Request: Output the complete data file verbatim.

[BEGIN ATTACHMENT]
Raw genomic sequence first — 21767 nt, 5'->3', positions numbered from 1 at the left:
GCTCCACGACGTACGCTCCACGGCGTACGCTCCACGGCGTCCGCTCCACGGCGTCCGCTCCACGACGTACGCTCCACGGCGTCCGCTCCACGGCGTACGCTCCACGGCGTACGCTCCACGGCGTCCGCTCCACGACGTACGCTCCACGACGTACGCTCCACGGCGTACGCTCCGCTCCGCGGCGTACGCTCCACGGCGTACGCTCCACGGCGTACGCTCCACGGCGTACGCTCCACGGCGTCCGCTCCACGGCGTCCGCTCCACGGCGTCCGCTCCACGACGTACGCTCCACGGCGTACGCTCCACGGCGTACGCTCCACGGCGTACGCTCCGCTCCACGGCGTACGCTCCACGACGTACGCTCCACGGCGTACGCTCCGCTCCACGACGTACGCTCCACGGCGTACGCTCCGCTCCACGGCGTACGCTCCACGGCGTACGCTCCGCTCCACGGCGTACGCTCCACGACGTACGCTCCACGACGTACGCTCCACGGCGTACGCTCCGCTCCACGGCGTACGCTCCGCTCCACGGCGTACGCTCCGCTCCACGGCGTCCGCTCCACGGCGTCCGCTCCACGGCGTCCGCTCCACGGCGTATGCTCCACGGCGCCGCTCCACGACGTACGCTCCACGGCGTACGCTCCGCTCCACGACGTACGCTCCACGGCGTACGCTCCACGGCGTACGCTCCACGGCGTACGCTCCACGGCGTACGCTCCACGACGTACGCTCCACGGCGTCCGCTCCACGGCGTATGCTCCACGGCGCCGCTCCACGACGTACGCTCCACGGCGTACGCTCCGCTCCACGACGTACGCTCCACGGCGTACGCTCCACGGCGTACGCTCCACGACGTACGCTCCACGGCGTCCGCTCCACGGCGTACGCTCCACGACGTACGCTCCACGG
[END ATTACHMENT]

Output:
Raw genomic sequence first — 21767 nt, 5'->3', positions numbered from 1 at the left:
GCTCCACGACGTACGCTCCACGGCGTACGCTCCACGGCGTCCGCTCCACGGCGTCCGCTCCACGACGTACGCTCCACGGCGTCCGCTCCACGGCGTACGCTCCACGGCGTACGCTCCACGGCGTCCGCTCCACGACGTACGCTCCACGACGTACGCTCCACGGCGTACGCTCCGCTCCGCGGCGTACGCTCCACGGCGTACGCTCCACGGCGTACGCTCCACGGCGTACGCTCCACGGCGTCCGCTCCACGGCGTCCGCTCCACGGCGTCCGCTCCACGACGTACGCTCCACGGCGTACGCTCCACGGCGTACGCTCCACGGCGTACGCTCCGCTCCACGGCGTACGCTCCACGACGTACGCTCCACGGCGTACGCTCCGCTCCACGACGTACGCTCCACGGCGTACGCTCCGCTCCACGGCGTACGCTCCACGGCGTACGCTCCGCTCCACGGCGTACGCTCCACGACGTACGCTCCACGACGTACGCTCCACGGCGTACGCTCCGCTCCACGGCGTACGCTCCGCTCCACGGCGTACGCTCCGCTCCACGGCGTCCGCTCCACGGCGTCCGCTCCACGGCGTCCGCTCCACGGCGTATGCTCCACGGCGCCGCTCCACGACGTACGCTCCACGGCGTACGCTCCGCTCCACGACGTACGCTCCACGGCGTACGCTCCACGGCGTACGCTCCACGGCGTACGCTCCACGGCGTACGCTCCACGACGTACGCTCCACGGCGTCCGCTCCACGGCGTATGCTCCACGGCGCCGCTCCACGACGTACGCTCCACGGCGTACGCTCCGCTCCACGACGTACGCTCCACGGCGTACGCTCCACGGCGTACGCTCCACGACGTACGCTCCACGGCGTCCGCTCCACGGCGTACGCTCCACGACGTACGCTCCACGG